Saturday, August 2, 2014

Nepal and UN Peacekeeping

Suhas Chakma, director of the Asian Centre for Human Rights, has written this article on the failure of Nepal to take action to ensure that personnel are properly vetted before they are appointed to key security positions. Highlights:
At least two Nepali officials have been expelled from the UN missions: Army Officer Major Niranjan Basnet from Chad in December 2009 and Police Officer Basanta Bahadur Kunwar from Liberia in November 2011. Colonel Kumar Lama of the NA, who was serving with the UN mission in South Sudan, is now facing trial after being arrested in the UK in January 2013 for torture in Nepal. Besides these cases, very senior generals within the NA have been turned down for leadership positions of large peacekeeping missions on the basis of well-founded concerns over their domestic human rights records.
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The problem for the UN is that Nepal offers up the likes of Lama, Basnet and Kunwar for senior peacekeeping mission. Since the NA and the State refuse to examine the records of its soldiers, it pushes these types of ‘leaders’ onto the UN; ‘leaders’ who are facing credible allegations of torture, summary execution and disappearance. 
The report on Nepal is clear. Nepal has done nothing to implement the UN 2012 screening policy. Instead it has done quite the opposite, actively protecting criminals within the ranks of the security forces. In protecting its criminals, the State has repeatedly ignored the rulings of its own Supreme Court. In August 2012 the Supreme Court of Nepal ordered the Government to put in place appropriate legislation and guidelines to ensure that security officials are vetted before they are appointed or promoted to high-level positions.
In 2014, the Government again rejected the very clear ruling of the Supreme Court (of January 2) that ordered amendments to proposed transitional justice laws. The Court found the proposed law incompatible with Nepali law, the jurisprudence of the Supreme Court and international standards. The Government’s response was to organize a series of sham consultations and then ignore the views of the public and push through the law anyway. The new transitional justice law is indistinguishable from the law wholly rejected by the Supreme Court. Apart from the damage done to the rule of law, and the institution of the Supreme Court, the new law violates national and international laws in numerous ways including offering the potential for amnesty to those who have committed international human rights crimes.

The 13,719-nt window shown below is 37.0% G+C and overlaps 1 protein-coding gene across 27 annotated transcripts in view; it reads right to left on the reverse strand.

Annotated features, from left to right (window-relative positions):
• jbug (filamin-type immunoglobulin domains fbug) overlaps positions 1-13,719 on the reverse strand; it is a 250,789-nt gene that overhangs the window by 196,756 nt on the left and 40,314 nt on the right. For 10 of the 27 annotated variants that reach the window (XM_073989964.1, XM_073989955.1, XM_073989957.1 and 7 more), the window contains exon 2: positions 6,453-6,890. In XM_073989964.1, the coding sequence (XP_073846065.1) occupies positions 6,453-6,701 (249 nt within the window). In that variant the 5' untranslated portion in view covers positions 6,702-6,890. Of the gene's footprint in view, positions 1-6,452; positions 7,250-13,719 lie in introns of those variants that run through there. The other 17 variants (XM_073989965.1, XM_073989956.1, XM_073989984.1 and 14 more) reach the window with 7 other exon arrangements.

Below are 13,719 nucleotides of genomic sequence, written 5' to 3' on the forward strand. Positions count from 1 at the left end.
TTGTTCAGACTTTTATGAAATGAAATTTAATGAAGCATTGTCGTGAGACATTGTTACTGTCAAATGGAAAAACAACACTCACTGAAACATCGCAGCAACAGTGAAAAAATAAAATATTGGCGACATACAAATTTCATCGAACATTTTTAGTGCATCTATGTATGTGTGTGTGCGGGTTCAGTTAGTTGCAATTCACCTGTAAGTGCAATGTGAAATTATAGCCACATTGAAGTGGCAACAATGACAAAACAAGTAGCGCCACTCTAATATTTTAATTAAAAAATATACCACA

The debate on peacekeeping being played out in Nepal’s media for the UN benefit is dishonest and wholly disrespectful of the UN as an institution. The simple truth is the UN cannot trust Nepal not to reward torturers and other grave rights violators with senior positions within UN DPKO [Department of Peacekeeping Operations]. The UN will not be able to restore trust until Nepal begins to address these criminals, through its justice system, and providing accountability for the past gross human rights violations. This it refuses to do as the new transitional legislation so aptly demonstrates.

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